A guy takes a year off from work to experiment with ways to be more productive, but experimenting to the extreme. Like meditating for 35 hours a week. Or taking in no nourishment (because it’s too time-consuming!) other than a powdered drink called Soylent, which sounds like something made from humans, but isn’t. And isolating himself in a basement for 10 days. Is this guy a monk yearning for a cave? No. He’s Chris Bailey, and he’s come up with a whole new way of looking at time management, procrastination, and being more productive which, to my mind, is refreshing.
For starters: evidently, it’s human nature to procrastinate. Chris looks at this bad habit as, basically, putting something off for your future self to deal with. Personally, I never thought of it that way. And he offers suggestions for connecting to that future self. Like a nifty website called FutureMe.org, where you can send yourself an email that arrives days, weeks, months, or years from today. How cool is that!?
Time management gets a new spin with Chris, too. He talks about scheduling three things a day, releasing the unimportant, plowing through chores on a “Maintenance Day,” rather than getting sidetracked with them throughout the week, and working on projects in less time to force yourself to focus.
To be productive, we need to manage more than our time. We need to harness our energy, too. We need to track our most energetic times of the day and schedule important tasks during those times, and unimportant tasks when we’re brain-dead (like at 3:00 in the afternoon). We need to eat, exercise, and sleep well, and Chris covers tips on how to do all three (which doesn’t involve Soylent).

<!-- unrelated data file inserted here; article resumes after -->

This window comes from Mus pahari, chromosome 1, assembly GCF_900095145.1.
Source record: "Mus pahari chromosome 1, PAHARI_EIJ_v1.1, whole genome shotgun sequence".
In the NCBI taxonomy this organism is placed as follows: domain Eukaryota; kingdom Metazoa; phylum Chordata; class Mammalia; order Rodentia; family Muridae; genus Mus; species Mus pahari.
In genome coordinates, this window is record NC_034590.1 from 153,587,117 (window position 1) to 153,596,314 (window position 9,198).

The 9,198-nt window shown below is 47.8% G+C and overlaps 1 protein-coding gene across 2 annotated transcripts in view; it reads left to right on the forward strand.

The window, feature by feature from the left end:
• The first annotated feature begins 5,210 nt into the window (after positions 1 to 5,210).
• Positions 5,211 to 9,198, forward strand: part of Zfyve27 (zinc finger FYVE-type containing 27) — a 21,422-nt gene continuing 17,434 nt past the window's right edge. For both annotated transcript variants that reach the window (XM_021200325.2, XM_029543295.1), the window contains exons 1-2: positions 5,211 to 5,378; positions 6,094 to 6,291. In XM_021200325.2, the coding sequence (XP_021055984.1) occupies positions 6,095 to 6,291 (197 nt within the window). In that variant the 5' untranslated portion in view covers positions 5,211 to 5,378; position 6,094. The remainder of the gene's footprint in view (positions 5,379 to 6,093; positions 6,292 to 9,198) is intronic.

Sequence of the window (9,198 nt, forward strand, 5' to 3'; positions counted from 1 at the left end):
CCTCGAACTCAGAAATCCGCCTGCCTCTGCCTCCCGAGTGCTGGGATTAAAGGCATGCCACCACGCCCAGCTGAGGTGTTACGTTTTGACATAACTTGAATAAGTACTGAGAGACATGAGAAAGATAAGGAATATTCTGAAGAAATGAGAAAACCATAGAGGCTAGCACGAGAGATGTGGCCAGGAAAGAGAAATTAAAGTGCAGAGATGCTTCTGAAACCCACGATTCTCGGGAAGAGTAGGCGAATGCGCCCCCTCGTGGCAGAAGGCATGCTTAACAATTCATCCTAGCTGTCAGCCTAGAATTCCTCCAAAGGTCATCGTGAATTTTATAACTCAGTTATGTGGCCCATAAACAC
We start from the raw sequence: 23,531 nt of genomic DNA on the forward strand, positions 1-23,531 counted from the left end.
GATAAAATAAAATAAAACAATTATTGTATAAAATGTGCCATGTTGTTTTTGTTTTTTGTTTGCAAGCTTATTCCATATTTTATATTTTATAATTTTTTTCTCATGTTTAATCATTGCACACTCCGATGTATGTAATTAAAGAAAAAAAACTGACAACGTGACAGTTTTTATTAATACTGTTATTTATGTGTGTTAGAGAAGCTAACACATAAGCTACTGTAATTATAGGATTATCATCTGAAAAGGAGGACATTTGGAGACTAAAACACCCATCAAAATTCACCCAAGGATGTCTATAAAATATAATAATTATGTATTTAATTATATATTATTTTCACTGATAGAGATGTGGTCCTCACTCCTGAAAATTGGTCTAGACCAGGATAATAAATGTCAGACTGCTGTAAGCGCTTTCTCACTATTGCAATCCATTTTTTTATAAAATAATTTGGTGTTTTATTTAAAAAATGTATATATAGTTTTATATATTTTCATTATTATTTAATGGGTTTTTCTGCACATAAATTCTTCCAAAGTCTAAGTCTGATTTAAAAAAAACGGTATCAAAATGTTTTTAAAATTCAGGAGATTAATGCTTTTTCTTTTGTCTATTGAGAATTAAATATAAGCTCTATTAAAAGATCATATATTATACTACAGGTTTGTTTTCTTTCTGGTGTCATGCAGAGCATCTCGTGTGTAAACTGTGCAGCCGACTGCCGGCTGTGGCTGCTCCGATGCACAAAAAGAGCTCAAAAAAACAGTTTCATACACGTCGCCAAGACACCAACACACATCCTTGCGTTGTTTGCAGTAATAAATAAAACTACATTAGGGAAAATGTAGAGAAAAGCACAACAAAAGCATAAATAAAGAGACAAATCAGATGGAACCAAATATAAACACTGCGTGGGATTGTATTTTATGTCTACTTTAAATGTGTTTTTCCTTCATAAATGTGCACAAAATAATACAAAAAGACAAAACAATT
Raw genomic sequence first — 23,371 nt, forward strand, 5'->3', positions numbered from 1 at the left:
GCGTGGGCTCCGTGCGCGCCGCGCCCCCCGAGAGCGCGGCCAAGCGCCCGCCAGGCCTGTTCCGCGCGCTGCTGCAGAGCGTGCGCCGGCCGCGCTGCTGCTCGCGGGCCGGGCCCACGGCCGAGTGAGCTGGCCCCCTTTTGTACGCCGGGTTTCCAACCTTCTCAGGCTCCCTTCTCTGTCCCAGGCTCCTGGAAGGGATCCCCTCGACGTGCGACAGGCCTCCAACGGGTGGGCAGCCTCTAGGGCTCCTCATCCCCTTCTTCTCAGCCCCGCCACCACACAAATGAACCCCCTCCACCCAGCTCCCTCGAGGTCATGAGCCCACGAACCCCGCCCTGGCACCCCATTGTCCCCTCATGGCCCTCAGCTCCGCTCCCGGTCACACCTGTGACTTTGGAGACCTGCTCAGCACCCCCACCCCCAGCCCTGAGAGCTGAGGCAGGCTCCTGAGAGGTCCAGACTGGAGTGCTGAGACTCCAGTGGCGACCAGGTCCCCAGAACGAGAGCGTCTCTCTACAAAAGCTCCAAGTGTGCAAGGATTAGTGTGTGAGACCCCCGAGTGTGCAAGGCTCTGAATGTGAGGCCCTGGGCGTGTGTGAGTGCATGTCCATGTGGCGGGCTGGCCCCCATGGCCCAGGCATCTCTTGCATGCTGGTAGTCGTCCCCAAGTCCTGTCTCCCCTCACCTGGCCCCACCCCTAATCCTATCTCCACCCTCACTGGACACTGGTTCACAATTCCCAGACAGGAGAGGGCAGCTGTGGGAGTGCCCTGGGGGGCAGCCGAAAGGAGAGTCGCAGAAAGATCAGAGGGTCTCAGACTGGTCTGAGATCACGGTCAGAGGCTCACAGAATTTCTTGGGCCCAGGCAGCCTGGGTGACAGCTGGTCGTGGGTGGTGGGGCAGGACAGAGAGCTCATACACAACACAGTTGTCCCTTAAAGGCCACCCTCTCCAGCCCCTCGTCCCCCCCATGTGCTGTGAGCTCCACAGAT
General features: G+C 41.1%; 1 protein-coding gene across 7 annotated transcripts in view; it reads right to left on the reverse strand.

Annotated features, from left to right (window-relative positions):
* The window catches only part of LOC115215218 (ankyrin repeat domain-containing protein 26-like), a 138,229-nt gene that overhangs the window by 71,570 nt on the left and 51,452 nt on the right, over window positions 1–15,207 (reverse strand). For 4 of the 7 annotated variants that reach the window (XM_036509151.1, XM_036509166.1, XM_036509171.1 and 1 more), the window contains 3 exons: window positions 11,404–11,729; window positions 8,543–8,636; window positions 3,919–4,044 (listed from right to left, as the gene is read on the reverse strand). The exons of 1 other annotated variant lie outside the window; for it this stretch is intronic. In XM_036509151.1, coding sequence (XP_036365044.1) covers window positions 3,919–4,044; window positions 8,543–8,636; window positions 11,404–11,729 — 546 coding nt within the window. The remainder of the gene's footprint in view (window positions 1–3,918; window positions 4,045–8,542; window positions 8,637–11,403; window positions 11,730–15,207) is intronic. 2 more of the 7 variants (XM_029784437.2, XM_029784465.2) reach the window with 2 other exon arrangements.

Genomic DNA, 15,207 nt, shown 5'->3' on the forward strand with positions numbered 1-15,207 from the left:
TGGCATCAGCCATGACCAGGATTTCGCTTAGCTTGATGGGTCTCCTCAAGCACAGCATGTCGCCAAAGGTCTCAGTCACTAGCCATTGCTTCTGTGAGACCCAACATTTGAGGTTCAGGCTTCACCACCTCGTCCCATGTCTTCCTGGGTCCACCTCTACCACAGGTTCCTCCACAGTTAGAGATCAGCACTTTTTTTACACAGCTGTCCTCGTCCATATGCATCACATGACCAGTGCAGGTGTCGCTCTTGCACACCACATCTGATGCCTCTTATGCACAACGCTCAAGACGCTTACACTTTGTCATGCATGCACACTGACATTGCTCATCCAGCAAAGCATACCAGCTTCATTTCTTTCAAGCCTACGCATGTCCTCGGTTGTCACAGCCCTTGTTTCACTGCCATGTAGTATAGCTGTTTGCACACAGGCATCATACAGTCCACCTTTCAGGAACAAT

The third ingredient of productivity, along with managing time and energy, is managing attention. Here, Chris brings up the benefits of a meditation practice, and reassures the reader that meditation doesn’t require sitting in a lotus position for hours. He talks about working slowly and mindfully to work more deliberately, and introduces the twenty-second rule for avoiding distractions. He busts the myth that multi-tasking makes us more efficient, and hails the art of doing one thing at a time.
This is the best book on productivity I’ve read, and I’ve read many. Not only does the author shine new light on the subject, but through his year-long experiment and the knowledge gained through interviewing productivity experts, he’s put together a program that’s imminently doable. As a bonus? He starts each chapter with an estimated reading time, down to the second. And it was spot-on, for me.